Episode 7 -  Hypnotising Rita (50:13)

    A young lady named Rita turns to Arthur and Terry for protection from her brothers, who are convinced she is being defrauded by her hypnotist boyfriend.

Episode 8 - The Balance Of Power (51:12)

    Arthur enters politics after he discovers a local councillor has died and his seat is up for re-election. Arthur seems to think this newly acquired power could be used to further his own business dealings, but it seems it may all come unstuck before it starts when his past comes back to haunt him.

1984 Christmas Special - Around The Corner (51:14)

    Greyhound racing and bent videos cause problems for Arthur and Terry when they become victims of a con-trick over a good deal on VCRs and a greyhound who won't run.

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Transfer Quality

Video

    If you are familiar with any of the first four seasons you know pretty much what to expect from the video transfer here.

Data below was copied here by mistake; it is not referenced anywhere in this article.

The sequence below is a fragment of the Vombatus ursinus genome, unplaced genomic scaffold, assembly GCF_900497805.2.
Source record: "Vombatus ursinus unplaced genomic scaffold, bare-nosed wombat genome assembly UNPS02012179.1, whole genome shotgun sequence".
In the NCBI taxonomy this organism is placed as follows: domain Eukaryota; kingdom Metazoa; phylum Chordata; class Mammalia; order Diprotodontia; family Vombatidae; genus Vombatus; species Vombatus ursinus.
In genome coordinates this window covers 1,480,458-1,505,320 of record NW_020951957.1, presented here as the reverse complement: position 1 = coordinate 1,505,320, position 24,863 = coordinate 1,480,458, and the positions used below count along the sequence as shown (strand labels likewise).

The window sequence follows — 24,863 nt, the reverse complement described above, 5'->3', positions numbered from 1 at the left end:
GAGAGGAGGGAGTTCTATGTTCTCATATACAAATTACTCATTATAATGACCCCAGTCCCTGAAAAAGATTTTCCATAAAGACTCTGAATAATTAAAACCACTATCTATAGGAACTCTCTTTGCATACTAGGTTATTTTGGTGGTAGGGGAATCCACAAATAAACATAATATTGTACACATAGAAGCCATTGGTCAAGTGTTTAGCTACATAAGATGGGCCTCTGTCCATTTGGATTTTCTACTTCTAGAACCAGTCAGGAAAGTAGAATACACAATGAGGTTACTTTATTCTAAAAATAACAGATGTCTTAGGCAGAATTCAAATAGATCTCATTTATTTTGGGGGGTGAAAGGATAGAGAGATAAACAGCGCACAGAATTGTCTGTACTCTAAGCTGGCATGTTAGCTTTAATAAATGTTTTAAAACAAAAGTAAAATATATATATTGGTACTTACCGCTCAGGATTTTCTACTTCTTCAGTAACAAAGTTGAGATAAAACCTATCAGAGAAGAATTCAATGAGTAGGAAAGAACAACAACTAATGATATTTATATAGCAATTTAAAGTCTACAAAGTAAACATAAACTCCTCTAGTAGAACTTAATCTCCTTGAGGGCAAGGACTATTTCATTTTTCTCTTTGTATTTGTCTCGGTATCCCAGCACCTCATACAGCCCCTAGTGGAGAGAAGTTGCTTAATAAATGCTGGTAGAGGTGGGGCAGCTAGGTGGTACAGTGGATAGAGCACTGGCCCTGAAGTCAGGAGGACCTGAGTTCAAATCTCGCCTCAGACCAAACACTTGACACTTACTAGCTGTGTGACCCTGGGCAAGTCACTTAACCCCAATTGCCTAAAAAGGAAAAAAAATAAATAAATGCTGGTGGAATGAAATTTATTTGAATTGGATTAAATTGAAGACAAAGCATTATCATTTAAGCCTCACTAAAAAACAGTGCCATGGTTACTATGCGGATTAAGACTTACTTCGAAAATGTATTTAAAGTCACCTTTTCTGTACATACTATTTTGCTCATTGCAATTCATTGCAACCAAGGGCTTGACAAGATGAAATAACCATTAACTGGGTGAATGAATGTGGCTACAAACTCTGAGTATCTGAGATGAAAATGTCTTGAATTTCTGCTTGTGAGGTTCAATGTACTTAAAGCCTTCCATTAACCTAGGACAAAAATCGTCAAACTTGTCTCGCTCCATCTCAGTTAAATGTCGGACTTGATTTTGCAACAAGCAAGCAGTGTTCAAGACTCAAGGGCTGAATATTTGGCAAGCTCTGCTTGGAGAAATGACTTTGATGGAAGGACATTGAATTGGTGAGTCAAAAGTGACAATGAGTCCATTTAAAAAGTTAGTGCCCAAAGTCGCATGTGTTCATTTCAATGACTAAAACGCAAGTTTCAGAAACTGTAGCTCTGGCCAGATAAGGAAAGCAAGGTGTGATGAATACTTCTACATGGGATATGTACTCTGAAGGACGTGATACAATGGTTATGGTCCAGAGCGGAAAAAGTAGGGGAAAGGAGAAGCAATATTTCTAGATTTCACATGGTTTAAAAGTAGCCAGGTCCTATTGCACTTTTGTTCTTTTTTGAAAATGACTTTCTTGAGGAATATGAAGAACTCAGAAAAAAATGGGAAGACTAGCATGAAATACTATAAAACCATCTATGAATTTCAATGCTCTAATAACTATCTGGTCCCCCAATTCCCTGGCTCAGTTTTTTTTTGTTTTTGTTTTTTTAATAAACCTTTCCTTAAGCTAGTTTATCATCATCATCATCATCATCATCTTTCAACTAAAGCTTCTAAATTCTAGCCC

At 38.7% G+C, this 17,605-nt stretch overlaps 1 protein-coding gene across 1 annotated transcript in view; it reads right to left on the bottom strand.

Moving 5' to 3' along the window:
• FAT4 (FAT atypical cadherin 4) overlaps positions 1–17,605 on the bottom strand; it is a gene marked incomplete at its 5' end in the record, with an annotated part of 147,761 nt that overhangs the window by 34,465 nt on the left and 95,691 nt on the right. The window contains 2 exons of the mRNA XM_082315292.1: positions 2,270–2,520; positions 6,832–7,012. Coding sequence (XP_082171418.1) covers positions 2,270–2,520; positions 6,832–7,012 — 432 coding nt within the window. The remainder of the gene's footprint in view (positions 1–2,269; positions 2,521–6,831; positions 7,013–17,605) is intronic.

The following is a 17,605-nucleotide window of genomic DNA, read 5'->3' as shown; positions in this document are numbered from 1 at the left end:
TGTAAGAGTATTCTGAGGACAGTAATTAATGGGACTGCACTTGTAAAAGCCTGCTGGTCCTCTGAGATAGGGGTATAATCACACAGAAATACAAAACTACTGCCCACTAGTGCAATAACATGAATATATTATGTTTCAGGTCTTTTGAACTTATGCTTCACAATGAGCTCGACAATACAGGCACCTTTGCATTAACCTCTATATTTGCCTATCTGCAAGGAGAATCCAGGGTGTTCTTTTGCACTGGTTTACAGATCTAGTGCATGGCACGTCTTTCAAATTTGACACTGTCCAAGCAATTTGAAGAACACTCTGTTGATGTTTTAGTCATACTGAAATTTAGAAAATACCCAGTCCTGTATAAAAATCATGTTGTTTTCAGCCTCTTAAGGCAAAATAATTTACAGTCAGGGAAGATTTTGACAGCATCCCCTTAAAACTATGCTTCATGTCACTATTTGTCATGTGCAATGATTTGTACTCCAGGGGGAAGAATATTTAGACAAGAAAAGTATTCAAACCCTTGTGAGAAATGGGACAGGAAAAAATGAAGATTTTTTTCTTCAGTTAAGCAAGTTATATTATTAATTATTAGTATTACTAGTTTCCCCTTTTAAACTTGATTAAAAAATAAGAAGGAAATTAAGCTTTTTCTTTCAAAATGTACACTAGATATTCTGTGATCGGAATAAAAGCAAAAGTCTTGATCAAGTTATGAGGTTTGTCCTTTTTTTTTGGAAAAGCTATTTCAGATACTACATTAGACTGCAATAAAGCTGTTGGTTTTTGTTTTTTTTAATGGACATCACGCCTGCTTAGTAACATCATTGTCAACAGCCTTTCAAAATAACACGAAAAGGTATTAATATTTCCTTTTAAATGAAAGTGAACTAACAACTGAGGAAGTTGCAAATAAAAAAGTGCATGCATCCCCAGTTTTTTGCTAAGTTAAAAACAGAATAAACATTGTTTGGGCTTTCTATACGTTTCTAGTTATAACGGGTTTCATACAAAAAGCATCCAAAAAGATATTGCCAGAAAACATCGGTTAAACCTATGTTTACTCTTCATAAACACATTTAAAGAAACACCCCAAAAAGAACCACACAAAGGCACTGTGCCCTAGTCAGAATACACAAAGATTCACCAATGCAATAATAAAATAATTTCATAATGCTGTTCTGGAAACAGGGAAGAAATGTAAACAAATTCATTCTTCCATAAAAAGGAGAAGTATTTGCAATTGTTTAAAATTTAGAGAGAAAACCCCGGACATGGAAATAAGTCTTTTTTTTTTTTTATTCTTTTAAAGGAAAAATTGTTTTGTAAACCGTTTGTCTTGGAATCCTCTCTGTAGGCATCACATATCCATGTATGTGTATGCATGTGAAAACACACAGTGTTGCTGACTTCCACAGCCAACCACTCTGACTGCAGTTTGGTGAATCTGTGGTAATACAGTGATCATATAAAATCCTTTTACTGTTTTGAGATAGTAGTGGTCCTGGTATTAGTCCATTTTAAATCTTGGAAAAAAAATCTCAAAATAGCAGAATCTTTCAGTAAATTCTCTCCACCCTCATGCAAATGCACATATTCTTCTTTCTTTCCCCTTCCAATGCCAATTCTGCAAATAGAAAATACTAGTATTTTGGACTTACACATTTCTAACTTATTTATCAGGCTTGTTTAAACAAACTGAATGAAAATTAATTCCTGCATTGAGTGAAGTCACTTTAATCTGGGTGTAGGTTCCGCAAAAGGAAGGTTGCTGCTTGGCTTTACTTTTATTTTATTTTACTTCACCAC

While this is hardly the greatest of video presentations it does scrub up far better than I had expected considering the age of the source material.

    The video is full screen 1.33:1 with no 16x9 enhancement.

    While only a moderate level of sharpness is maintained throughout, the image is at least consistently clear and visible with no problems with shadow detail. Grain is present though fairly well controlled and there is no obvious low level noise.

    Colours in early 80s television weren't exactly known for their vibrant and rich character and this is no different. There are plenty of tans, browns, creams and beiges evident. There are no problems with colour bleeding or oversaturation.

    Compression artefacts are absent, while aliasing is mostly not a problem and is certainly not intrusive. Film artefacts are quite numerous throughout with some being rather large, but overall they are not that bothersome.

    There are no subtitles available which is a major negative and something that should be addressed in future releases.

    All discs are dual layered with episodes spread evenly over the layers resulting in no layer changes.

Video Ratings Summary
Sharpness
Shadow Detail
Colour
Grain/Pixelization
Film-To-Video Artefacts
Film Artefacts
Overall

Audio